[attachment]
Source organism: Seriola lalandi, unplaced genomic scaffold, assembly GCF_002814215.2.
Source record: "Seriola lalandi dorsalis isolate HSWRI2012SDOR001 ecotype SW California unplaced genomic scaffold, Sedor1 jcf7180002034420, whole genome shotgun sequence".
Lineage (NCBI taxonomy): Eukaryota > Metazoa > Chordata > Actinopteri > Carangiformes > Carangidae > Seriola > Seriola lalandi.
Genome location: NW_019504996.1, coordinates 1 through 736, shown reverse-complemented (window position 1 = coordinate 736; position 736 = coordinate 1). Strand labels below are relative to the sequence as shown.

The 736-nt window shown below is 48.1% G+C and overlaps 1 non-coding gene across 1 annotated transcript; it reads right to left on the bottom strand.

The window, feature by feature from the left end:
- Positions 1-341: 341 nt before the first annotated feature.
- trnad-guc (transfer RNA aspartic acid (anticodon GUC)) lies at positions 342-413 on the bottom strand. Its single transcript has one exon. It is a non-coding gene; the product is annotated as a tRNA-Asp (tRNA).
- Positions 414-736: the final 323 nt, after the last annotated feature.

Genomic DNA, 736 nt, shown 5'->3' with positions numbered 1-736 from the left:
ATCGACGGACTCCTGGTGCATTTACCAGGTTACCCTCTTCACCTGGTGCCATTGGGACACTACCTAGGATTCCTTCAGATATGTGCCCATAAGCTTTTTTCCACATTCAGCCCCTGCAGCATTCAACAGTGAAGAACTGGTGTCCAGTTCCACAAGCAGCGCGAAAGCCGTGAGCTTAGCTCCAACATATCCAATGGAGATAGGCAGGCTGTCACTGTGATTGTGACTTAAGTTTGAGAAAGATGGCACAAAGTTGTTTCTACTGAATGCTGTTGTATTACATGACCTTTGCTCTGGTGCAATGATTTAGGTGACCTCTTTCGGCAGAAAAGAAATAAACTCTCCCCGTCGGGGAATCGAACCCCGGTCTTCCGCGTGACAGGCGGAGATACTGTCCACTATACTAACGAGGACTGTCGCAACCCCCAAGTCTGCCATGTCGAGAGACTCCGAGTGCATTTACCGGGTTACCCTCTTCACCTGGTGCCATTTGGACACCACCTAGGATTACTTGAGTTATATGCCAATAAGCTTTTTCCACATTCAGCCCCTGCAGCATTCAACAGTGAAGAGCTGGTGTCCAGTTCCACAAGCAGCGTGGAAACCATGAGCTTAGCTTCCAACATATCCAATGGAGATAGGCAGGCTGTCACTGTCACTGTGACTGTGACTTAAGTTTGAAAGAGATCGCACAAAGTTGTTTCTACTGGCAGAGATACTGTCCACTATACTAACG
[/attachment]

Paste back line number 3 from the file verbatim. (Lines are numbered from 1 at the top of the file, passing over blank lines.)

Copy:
Lineage (NCBI taxonomy): Eukaryota > Metazoa > Chordata > Actinopteri > Carangiformes > Carangidae > Seriola > Seriola lalandi.